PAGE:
polytheist extractions

Porphyry, as quoted in Macarius Magnes’ Apocriticus 4.21; 23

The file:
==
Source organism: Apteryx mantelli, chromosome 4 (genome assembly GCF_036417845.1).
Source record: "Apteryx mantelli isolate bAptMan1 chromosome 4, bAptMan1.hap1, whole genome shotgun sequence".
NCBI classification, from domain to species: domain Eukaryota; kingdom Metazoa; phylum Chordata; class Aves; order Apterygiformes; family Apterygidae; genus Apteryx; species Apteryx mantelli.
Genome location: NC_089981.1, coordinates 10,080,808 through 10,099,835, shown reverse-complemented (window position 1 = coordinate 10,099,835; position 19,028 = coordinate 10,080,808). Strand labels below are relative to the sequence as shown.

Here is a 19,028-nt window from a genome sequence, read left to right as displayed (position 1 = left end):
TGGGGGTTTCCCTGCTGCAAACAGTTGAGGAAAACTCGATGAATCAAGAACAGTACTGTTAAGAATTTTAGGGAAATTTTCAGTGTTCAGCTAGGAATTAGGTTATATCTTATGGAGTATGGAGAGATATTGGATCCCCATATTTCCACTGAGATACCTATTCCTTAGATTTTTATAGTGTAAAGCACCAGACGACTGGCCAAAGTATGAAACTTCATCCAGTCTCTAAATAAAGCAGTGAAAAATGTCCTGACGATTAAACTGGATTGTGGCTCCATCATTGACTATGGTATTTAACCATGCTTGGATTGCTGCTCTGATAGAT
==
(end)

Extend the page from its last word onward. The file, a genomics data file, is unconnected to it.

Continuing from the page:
“At any rate, if you say that angels stand before god, who are not subject to feeling and death, and immortal in their nature, whom we ourselves speak of as gods, because they are close to the godhead, why do we dispute about a name? And are we to consider it only a difference of nomenclature? For she who is called by the Greeks Athene is called by the Romans Minerva; and the Egyptians, Syrians, and Thracians address her by some other name. But I suppose nothing in the invocation of the goddess is changed or lost by the difference of the names. The difference therefore is not great, whether a man calls them gods or angels, since their divine nature bears witness to them, as when Matthew writes thus: ‘And Jesus answered and said, Ye do err, not knowing the scriptures, nor the power of god; for in the resurrection they neither marry nor are given in marriage, but are as the angels in heaven’ (Matt. xxii. 29-30). Since therefore he confesses that the angels have a share in the divine nature, those who make a suitable object of reverence for the gods, do not think that the god is in the wood or stone or bronze from which the image is manufactured, nor do they consider that, if any part of the statue is cut off, it detracts from the power of the god. For the images of living creatures and the temples were set up by the ancients for the sake of remembrance, in order that those who approach thither might come to the knowledge of the god when they go; or, that, as they observe a special time and purify themselves generally, they may make use of prayers and supplications, asking from them the things of which each has need. For if a man makes an image of a friend, of course he does not think that the friend is in it, or that the limbs of his body are included in the various parts of the representation; but honour is shown towards the friend by means of the image. But in the case of the sacrifices that are brought to the gods, these are not so much a bringing of honour to them as a proof of the inclination of the worshippers, to show that they are not without a sense of gratitude. It is reasonable that the form of the statues should be the fashion of a man, since man is reckoned to be the fairest of living creatures and an image of god. It is possible to get hold of this doctrine from another saying, which asserts positively that god has fingers, with which he writes, saying, ‘And he gave to Moses the two tables which were written by the finger of god’ (Exod. xxxi. 18). Moreover, the Christians also, imitating the erection of the temples, build very large houses, into which they go together and pray, although there is nothing to prevent them from doing this in their own houses, since the lord certainly hears from every place … I could also give proof to you of that insidious name of ‘gods’ from the law, when it cries out and admonishes the hearer with much reverence, ‘Thou, shalt not revile gods, and thou shalt not speak evil of the ruler of thy people.’ For it does not speak to us of other gods than those already within our reckoning, from what we know in the words, ‘Thou shalt not go after gods’ (Jer. vii. 6); and again, ‘If ye go and worship other gods’ (Deut. xii. 28). The gods we honour are mentioned not only by Moses but by his successor Joshua as well. For he says to the people, ‘And now fear him and serve him alone, and put away the gods whom your fathers served’ (Josh. xxiv. 14). And further Paul says, ‘For though there be that are called gods, whether on earth or in heaven, yet to us there is but one god and father, of whom are all things” (1 Cor. viii. 5). Therefore you make a great mistake in thinking that god is angry if any other is called a god, and obtains the same title as himself. For even rulers do not object to the title from their subjects, nor masters from slaves. And it is not right to think that god is more petty-minded than men. Enough then about the fact that gods exist, and ought to receive honour.” – Porphyry, as quoted in Macarius Magnes’ Apocriticus 4.21; 23


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